Lost Memory of Skin
by Russell Banks
Sexual offenders are considered social pariahs, the lowest of the low in the hierarchy of evil-doers. Actually, I meant to write “sexual predators”—because they are not always one and the same. The distinction, which involves intention as well as context, is at the center of Russell Banks’s difficult, provocative, and ultimately mesmerizing book, Lost Memory of Skin.
Banks introduces as his protagonist a young man, twenty-two years old, but with the emotional and physical stature of someone in his mid-teens. Kid, as he’s called, has served time for a sexual offense not made clear until well into the book. After ten months in prison (time off for good behavior), he emerges with an ankle monitor, a listing on the National Sex Offenders Registry, and a prohibition against living or working near children. These limitations make it impossible for him to find either steady employment or a place to live, so he joins other homeless sex offenders beneath the Causeway with Iggy, his beloved pet iguana.
Kid lacks basic social skills, which explains his connection to the un-emotive, yet strangely affecting, iguana. In fact, what he knows is gleaned from the Internet, the ultimate contemporary pal of a quintessentially alienated 21st century child. Barely raised by an inattentive mother with a rotating list of male friends, Kid is eventually pushed into the back yard, where, with the help of a long power cord and his mother’s charge card, he entertains himself by surfing easily accessible porn sites.
The porn sites are what eventually lead Kid into trouble, but in truth, he doesn’t appear to have a predatory bone in his body. He is neat, conscientious, respectful, kind to animals, inquisitive, and suffused with shame. The system doesn’t distinguish between kinds of sexual offenses, however. Kid, like the other sex offenders with whom he makes camp, lives a precarious existence under the causeway that leads into a south Florida city that sounds a lot like Miami.
Until he meets The Professor.
This new character arrives nearly halfway into the story, pumping much-needed adrenaline into the plot that was threatening to meander. The Professor is outsized in every way imaginable—tall and enormously fat as well as wildly brilliant. He possesses a massive ego (he’s conducting a ground-breaking study on sexual offenders that might result in their eventual reintegration into society), and several peculiar habits. The scenes depicting his strange proclivities are sensitively, even lyrically rendered. We’re reminded that many people with needs, urges, addictions, and desires we might find strange operate well within the margins of society. The Professor, after all, is a respected member of society with a wife and two children.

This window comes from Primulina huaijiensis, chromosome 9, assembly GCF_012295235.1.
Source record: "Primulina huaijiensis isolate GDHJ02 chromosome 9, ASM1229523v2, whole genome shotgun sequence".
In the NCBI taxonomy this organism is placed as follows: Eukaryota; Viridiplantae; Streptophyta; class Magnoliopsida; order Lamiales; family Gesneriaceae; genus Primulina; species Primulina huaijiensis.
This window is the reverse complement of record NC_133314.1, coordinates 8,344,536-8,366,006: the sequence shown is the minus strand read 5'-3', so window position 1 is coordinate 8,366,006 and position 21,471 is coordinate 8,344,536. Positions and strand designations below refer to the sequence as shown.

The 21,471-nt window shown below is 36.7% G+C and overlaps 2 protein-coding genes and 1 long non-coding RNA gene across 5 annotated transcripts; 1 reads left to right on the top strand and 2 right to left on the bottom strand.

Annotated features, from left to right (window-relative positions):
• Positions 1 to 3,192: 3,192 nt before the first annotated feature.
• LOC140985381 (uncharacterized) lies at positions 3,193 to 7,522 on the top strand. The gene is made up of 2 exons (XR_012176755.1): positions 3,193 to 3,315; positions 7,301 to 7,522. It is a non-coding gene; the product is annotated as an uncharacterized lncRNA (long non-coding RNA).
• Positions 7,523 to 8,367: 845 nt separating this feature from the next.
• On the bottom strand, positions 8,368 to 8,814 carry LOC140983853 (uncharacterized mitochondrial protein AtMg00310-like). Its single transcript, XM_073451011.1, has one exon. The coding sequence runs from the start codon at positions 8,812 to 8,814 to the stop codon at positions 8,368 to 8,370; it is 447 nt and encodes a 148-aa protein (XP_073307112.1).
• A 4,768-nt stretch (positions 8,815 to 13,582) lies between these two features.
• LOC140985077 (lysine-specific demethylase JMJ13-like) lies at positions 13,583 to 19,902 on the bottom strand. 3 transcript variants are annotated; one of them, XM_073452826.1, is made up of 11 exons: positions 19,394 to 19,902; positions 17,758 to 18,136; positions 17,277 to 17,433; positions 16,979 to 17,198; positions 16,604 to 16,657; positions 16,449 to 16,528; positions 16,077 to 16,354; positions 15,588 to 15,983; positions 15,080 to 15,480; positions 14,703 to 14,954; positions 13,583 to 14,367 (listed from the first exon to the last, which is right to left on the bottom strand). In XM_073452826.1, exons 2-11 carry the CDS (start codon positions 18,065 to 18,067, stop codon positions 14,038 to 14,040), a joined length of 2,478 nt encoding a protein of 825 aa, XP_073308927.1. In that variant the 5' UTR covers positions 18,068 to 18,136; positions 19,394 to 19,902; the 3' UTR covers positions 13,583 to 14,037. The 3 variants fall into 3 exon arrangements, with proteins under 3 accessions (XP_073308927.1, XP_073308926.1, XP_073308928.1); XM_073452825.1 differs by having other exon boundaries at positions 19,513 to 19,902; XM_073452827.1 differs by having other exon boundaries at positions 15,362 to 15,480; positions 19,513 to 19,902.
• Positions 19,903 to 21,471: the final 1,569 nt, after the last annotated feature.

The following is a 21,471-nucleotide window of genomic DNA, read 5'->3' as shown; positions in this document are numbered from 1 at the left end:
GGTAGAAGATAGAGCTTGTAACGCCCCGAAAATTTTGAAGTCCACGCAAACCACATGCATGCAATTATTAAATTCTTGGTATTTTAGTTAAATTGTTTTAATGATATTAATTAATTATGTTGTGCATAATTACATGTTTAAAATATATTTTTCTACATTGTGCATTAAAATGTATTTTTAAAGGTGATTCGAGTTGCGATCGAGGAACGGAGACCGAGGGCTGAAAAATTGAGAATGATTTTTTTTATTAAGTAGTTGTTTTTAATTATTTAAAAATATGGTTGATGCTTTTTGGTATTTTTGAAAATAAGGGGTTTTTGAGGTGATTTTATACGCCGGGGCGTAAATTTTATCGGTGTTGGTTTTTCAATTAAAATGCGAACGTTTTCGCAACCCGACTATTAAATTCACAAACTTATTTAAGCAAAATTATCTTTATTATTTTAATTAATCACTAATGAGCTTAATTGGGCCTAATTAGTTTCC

He’s also a teacher who finds himself captivated by Kid’s capacity for self-awareness and feeds it with a series of “interviews” in which he and the Kid discuss not only their personal histories, but also weighty issues of faith philosophy, sociology, and culture. The Professor also enlists Kid to help organize the loose-knit group of Causeway denizens into a cohesive social unit, his theory being that a sexual offender with something to live for will become something more. Kid is an adept student and he takes to responsibility like a duck to water. Meanwhile, his time with the Professor gets him talking and thinking, and allows him to reexamine his choices and dare to reach for a dignity born of self-respect.
The book occasionally feels like a lecture, but maybe that’s because I already know that our judicial system is less impartial than we’d like to believe; that the Internet is potentially toxic to social misfits, especially unsupervised kids; that we protect ourselves with snap judgments and first impressions.
But if the world is a bleak place, it is also one in which humanity can gain a toehold. Kid is transformed in a way no penal system or counseling session could achieve. Banks leaves us with the reminder that while self-knowledge is hard-won, the rewards are worthwhile: a sense of empowerment and a clear shot at, if not redemption, then at least a truce with oneself.